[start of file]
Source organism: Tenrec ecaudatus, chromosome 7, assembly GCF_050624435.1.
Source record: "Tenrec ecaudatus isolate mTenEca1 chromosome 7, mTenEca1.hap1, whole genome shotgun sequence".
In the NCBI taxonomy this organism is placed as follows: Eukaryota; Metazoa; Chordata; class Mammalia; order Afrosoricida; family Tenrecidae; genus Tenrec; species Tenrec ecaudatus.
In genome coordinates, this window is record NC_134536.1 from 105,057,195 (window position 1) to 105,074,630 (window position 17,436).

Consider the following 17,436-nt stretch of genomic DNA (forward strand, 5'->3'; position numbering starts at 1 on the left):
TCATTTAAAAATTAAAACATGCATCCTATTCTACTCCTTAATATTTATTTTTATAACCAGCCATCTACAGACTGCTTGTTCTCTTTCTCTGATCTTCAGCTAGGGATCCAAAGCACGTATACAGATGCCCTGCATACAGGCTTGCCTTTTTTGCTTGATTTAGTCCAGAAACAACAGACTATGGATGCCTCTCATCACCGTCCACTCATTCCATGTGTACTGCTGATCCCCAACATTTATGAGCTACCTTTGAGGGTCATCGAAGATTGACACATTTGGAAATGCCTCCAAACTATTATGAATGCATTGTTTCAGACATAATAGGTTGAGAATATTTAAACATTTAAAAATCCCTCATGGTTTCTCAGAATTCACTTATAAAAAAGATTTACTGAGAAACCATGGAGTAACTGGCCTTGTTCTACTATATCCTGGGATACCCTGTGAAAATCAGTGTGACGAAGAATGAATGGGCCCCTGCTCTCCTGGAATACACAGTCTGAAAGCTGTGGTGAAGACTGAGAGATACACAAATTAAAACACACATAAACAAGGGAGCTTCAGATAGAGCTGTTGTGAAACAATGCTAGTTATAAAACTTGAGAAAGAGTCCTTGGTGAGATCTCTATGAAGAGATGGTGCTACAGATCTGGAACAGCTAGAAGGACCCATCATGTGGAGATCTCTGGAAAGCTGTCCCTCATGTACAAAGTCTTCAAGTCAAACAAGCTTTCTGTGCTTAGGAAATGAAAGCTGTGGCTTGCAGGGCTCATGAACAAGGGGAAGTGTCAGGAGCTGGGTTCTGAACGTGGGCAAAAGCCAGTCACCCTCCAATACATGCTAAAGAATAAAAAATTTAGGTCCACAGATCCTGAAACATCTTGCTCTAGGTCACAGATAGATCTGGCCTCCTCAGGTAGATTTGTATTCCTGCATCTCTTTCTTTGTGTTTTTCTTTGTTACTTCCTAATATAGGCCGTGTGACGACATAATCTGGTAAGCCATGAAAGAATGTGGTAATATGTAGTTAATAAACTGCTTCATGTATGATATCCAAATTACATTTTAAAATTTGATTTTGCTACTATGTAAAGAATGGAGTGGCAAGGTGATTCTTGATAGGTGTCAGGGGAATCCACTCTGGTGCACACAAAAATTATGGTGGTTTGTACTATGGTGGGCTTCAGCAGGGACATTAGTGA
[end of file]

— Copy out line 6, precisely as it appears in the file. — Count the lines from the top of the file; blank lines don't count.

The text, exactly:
TCATTTAAAAATTAAAACATGCATCCTATTCTACTCCTTAATATTTATTTTTATAACCAGCCATCTACAGACTGCTTGTTCTCTTTCTCTGATCTTCAGCTAGGGATCCAAAGCACGTATACAGATGCCCTGCATACAGGCTTGCCTTTTTTGCTTGATTTAGTCCAGAAACAACAGACTATGGATGCCTCTCATCACCGTCCACTCATTCCATGTGTACTGCTGATCCCCAACATTTATGAGCTACCTTTGAGGGTCATCGAAGATTGACACATTTGGAAATGCCTCCAAACTATTATGAATGCATTGTTTCAGACATAATAGGTTGAGAATATTTAAACATTTAAAAATCCCTCATGGTTTCTCAGAATTCACTTATAAAAAAGATTTACTGAGAAACCATGGAGTAACTGGCCTTGTTCTACTATATCCTGGGATACCCTGTGAAAATCAGTGTGACGAAGAATGAATGGGCCCCTGCTCTCCTGGAATACACAGTCTGAAAGCTGTGGTGAAGACTGAGAGATACACAAATTAAAACACACATAAACAAGGGAGCTTCAGATAGAGCTGTTGTGAAACAATGCTAGTTATAAAACTTGAGAAAGAGTCCTTGGTGAGATCTCTATGAAGAGATGGTGCTACAGATCTGGAACAGCTAGAAGGACCCATCATGTGGAGATCTCTGGAAAGCTGTCCCTCATGTACAAAGTCTTCAAGTCAAACAAGCTTTCTGTGCTTAGGAAATGAAAGCTGTGGCTTGCAGGGCTCATGAACAAGGGGAAGTGTCAGGAGCTGGGTTCTGAACGTGGGCAAAAGCCAGTCACCCTCCAATACATGCTAAAGAATAAAAAATTTAGGTCCACAGATCCTGAAACATCTTGCTCTAGGTCACAGATAGATCTGGCCTCCTCAGGTAGATTTGTATTCCTGCATCTCTTTCTTTGTGTTTTTCTTTGTTACTTCCTAATATAGGCCGTGTGACGACATAATCTGGTAAGCCATGAAAGAATGTGGTAATATGTAGTTAATAAACTGCTTCATGTATGATATCCAAATTACATTTTAAAATTTGATTTTGCTACTATGTAAAGAATGGAGTGGCAAGGTGATTCTTGATAGGTGTCAGGGGAATCCACTCTGGTGCACACAAAAATTATGGTGGTTTGTACTATGGTGGGCTTCAGCAGGGACATTAGTGA